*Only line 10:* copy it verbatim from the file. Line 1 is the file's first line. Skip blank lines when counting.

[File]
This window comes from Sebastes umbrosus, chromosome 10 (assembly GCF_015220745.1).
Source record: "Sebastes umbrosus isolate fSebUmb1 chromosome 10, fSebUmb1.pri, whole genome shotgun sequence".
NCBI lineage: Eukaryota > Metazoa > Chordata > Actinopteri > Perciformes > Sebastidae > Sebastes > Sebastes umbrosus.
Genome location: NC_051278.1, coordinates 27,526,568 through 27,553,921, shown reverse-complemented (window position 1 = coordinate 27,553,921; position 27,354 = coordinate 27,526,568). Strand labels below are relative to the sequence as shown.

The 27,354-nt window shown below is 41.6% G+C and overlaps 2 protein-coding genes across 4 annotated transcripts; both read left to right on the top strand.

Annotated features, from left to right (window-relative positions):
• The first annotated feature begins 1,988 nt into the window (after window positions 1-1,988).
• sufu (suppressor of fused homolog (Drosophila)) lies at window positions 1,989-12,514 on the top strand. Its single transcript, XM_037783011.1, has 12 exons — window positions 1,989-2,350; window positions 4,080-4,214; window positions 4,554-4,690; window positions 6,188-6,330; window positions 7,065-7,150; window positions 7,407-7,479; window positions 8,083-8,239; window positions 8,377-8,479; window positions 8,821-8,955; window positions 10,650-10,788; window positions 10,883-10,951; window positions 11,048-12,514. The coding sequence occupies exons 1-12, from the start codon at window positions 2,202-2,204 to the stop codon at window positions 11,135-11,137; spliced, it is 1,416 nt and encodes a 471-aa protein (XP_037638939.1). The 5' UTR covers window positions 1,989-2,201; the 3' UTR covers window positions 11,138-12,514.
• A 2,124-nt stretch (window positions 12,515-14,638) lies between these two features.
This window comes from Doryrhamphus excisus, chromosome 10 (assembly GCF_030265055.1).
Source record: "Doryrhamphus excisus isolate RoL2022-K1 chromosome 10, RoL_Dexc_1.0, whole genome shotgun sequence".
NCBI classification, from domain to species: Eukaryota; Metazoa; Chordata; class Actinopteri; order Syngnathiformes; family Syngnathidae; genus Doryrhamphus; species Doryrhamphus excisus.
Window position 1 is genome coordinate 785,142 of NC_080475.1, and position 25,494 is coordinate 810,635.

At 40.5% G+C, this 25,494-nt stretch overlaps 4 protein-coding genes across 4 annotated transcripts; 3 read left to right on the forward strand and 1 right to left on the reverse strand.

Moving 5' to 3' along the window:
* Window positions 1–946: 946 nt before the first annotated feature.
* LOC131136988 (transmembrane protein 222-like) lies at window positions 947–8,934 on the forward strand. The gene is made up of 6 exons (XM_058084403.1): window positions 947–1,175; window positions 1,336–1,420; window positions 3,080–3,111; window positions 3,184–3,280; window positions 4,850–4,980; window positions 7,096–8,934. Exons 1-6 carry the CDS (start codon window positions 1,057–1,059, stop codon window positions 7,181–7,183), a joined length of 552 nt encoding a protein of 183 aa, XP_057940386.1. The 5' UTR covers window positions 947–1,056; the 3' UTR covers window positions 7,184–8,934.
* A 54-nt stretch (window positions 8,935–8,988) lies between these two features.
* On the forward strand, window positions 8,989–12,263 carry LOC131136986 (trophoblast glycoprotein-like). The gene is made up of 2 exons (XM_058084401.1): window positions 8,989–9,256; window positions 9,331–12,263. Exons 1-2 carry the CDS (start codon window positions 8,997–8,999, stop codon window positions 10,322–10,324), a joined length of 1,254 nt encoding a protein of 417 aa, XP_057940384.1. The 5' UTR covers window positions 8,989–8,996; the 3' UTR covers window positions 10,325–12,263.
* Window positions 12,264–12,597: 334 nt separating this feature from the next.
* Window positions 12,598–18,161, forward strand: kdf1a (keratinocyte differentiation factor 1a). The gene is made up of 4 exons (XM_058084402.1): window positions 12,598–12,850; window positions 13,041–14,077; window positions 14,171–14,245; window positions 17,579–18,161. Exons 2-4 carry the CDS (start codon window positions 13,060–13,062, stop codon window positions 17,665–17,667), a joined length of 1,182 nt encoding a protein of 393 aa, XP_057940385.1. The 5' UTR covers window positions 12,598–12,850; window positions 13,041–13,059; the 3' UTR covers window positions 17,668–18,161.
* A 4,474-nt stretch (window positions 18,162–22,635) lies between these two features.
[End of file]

This window comes from Doryrhamphus excisus, chromosome 10 (assembly GCF_030265055.1).